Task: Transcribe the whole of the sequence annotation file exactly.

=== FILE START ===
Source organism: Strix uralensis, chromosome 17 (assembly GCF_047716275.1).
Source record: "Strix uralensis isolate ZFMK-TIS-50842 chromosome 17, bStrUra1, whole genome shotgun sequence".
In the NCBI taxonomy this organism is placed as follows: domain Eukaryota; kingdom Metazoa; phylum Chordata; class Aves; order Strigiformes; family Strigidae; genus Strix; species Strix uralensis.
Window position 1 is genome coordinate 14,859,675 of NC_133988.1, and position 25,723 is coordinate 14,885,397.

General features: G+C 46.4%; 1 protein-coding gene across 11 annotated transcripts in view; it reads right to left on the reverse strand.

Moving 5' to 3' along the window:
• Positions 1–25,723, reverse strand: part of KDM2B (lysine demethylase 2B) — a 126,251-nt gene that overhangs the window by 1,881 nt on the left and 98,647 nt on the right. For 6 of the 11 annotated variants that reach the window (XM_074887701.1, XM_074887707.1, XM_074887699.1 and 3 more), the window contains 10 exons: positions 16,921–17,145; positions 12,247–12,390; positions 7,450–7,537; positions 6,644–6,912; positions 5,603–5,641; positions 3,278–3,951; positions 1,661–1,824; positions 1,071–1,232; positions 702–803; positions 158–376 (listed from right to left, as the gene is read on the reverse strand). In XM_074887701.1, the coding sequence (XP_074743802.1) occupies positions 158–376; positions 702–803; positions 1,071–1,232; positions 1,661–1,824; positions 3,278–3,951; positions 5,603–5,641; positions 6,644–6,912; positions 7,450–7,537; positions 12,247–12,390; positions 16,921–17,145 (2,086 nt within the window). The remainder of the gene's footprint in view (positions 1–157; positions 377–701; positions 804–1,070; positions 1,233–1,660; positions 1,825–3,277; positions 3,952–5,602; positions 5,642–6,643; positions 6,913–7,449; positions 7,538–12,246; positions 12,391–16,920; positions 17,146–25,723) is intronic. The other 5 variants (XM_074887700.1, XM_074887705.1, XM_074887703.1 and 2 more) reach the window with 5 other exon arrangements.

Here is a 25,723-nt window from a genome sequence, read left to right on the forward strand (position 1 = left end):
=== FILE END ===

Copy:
Source organism: Strix uralensis, chromosome 17 (assembly GCF_047716275.1).
Source record: "Strix uralensis isolate ZFMK-TIS-50842 chromosome 17, bStrUra1, whole genome shotgun sequence".
In the NCBI taxonomy this organism is placed as follows: domain Eukaryota; kingdom Metazoa; phylum Chordata; class Aves; order Strigiformes; family Strigidae; genus Strix; species Strix uralensis.
Window position 1 is genome coordinate 14,859,675 of NC_133988.1, and position 25,723 is coordinate 14,885,397.

General features: G+C 46.4%; 1 protein-coding gene across 11 annotated transcripts in view; it reads right to left on the reverse strand.

Moving 5' to 3' along the window:
• Positions 1–25,723, reverse strand: part of KDM2B (lysine demethylase 2B) — a 126,251-nt gene that overhangs the window by 1,881 nt on the left and 98,647 nt on the right. For 6 of the 11 annotated variants that reach the window (XM_074887701.1, XM_074887707.1, XM_074887699.1 and 3 more), the window contains 10 exons: positions 16,921–17,145; positions 12,247–12,390; positions 7,450–7,537; positions 6,644–6,912; positions 5,603–5,641; positions 3,278–3,951; positions 1,661–1,824; positions 1,071–1,232; positions 702–803; positions 158–376 (listed from right to left, as the gene is read on the reverse strand). In XM_074887701.1, the coding sequence (XP_074743802.1) occupies positions 158–376; positions 702–803; positions 1,071–1,232; positions 1,661–1,824; positions 3,278–3,951; positions 5,603–5,641; positions 6,644–6,912; positions 7,450–7,537; positions 12,247–12,390; positions 16,921–17,145 (2,086 nt within the window). The remainder of the gene's footprint in view (positions 1–157; positions 377–701; positions 804–1,070; positions 1,233–1,660; positions 1,825–3,277; positions 3,952–5,602; positions 5,642–6,643; positions 6,913–7,449; positions 7,538–12,246; positions 12,391–16,920; positions 17,146–25,723) is intronic. The other 5 variants (XM_074887700.1, XM_074887705.1, XM_074887703.1 and 2 more) reach the window with 5 other exon arrangements.

Here is a 25,723-nt window from a genome sequence, read left to right on the forward strand (position 1 = left end):